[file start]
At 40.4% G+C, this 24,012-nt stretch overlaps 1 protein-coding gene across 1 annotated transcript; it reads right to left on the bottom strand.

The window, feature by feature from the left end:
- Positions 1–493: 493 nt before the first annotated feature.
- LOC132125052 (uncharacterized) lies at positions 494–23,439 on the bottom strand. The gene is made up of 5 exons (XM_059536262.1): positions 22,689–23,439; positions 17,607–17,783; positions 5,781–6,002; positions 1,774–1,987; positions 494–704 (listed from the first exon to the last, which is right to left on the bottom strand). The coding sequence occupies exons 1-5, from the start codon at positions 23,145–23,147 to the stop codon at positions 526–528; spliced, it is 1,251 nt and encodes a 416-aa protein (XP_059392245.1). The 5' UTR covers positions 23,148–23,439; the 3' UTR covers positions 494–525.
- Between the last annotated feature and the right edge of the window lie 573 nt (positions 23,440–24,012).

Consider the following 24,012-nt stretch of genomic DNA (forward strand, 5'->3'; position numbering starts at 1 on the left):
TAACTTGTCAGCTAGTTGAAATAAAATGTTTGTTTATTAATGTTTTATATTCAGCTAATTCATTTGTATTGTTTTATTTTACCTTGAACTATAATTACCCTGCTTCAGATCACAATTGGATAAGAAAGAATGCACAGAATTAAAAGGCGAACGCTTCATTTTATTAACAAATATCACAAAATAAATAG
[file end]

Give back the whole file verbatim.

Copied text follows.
At 40.4% G+C, this 24,012-nt stretch overlaps 1 protein-coding gene across 1 annotated transcript; it reads right to left on the bottom strand.

The window, feature by feature from the left end:
- Positions 1–493: 493 nt before the first annotated feature.
- LOC132125052 (uncharacterized) lies at positions 494–23,439 on the bottom strand. The gene is made up of 5 exons (XM_059536262.1): positions 22,689–23,439; positions 17,607–17,783; positions 5,781–6,002; positions 1,774–1,987; positions 494–704 (listed from the first exon to the last, which is right to left on the bottom strand). The coding sequence occupies exons 1-5, from the start codon at positions 23,145–23,147 to the stop codon at positions 526–528; spliced, it is 1,251 nt and encodes a 416-aa protein (XP_059392245.1). The 5' UTR covers positions 23,148–23,439; the 3' UTR covers positions 494–525.
- Between the last annotated feature and the right edge of the window lie 573 nt (positions 23,440–24,012).

Consider the following 24,012-nt stretch of genomic DNA (forward strand, 5'->3'; position numbering starts at 1 on the left):
TAACTTGTCAGCTAGTTGAAATAAAATGTTTGTTTATTAATGTTTTATATTCAGCTAATTCATTTGTATTGTTTTATTTTACCTTGAACTATAATTACCCTGCTTCAGATCACAATTGGATAAGAAAGAATGCACAGAATTAAAAGGCGAACGCTTCATTTTATTAACAAATATCACAAAATAAATAG